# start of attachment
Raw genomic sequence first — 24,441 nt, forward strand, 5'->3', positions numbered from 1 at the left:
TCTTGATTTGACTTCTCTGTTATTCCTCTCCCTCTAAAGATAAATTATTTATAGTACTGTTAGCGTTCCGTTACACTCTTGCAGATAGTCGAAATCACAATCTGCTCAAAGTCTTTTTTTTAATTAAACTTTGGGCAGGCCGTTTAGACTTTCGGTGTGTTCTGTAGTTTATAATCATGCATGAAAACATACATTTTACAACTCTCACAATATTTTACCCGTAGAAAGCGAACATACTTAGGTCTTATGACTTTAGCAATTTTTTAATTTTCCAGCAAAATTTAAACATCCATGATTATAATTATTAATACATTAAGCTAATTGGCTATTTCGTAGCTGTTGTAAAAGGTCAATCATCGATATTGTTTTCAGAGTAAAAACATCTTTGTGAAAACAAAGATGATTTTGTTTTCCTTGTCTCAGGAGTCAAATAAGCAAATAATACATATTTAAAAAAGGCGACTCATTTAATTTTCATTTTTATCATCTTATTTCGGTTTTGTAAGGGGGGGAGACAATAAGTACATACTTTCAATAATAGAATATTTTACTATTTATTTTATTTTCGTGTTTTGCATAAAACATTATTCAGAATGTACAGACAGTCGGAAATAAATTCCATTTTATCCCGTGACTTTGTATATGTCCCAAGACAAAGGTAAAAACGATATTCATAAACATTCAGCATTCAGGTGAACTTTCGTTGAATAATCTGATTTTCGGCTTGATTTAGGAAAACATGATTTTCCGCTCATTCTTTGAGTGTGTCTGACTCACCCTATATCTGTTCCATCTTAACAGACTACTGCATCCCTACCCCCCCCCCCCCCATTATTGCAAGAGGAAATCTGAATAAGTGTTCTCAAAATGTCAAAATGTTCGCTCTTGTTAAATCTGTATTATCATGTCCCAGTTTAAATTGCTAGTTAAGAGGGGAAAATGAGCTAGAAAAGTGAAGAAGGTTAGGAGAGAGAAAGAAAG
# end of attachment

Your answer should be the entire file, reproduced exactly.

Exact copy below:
Raw genomic sequence first — 24,441 nt, forward strand, 5'->3', positions numbered from 1 at the left:
TCTTGATTTGACTTCTCTGTTATTCCTCTCCCTCTAAAGATAAATTATTTATAGTACTGTTAGCGTTCCGTTACACTCTTGCAGATAGTCGAAATCACAATCTGCTCAAAGTCTTTTTTTTAATTAAACTTTGGGCAGGCCGTTTAGACTTTCGGTGTGTTCTGTAGTTTATAATCATGCATGAAAACATACATTTTACAACTCTCACAATATTTTACCCGTAGAAAGCGAACATACTTAGGTCTTATGACTTTAGCAATTTTTTAATTTTCCAGCAAAATTTAAACATCCATGATTATAATTATTAATACATTAAGCTAATTGGCTATTTCGTAGCTGTTGTAAAAGGTCAATCATCGATATTGTTTTCAGAGTAAAAACATCTTTGTGAAAACAAAGATGATTTTGTTTTCCTTGTCTCAGGAGTCAAATAAGCAAATAATACATATTTAAAAAAGGCGACTCATTTAATTTTCATTTTTATCATCTTATTTCGGTTTTGTAAGGGGGGGAGACAATAAGTACATACTTTCAATAATAGAATATTTTACTATTTATTTTATTTTCGTGTTTTGCATAAAACATTATTCAGAATGTACAGACAGTCGGAAATAAATTCCATTTTATCCCGTGACTTTGTATATGTCCCAAGACAAAGGTAAAAACGATATTCATAAACATTCAGCATTCAGGTGAACTTTCGTTGAATAATCTGATTTTCGGCTTGATTTAGGAAAACATGATTTTCCGCTCATTCTTTGAGTGTGTCTGACTCACCCTATATCTGTTCCATCTTAACAGACTACTGCATCCCTACCCCCCCCCCCCCCATTATTGCAAGAGGAAATCTGAATAAGTGTTCTCAAAATGTCAAAATGTTCGCTCTTGTTAAATCTGTATTATCATGTCCCAGTTTAAATTGCTAGTTAAGAGGGGAAAATGAGCTAGAAAAGTGAAGAAGGTTAGGAGAGAGAAAGAAAG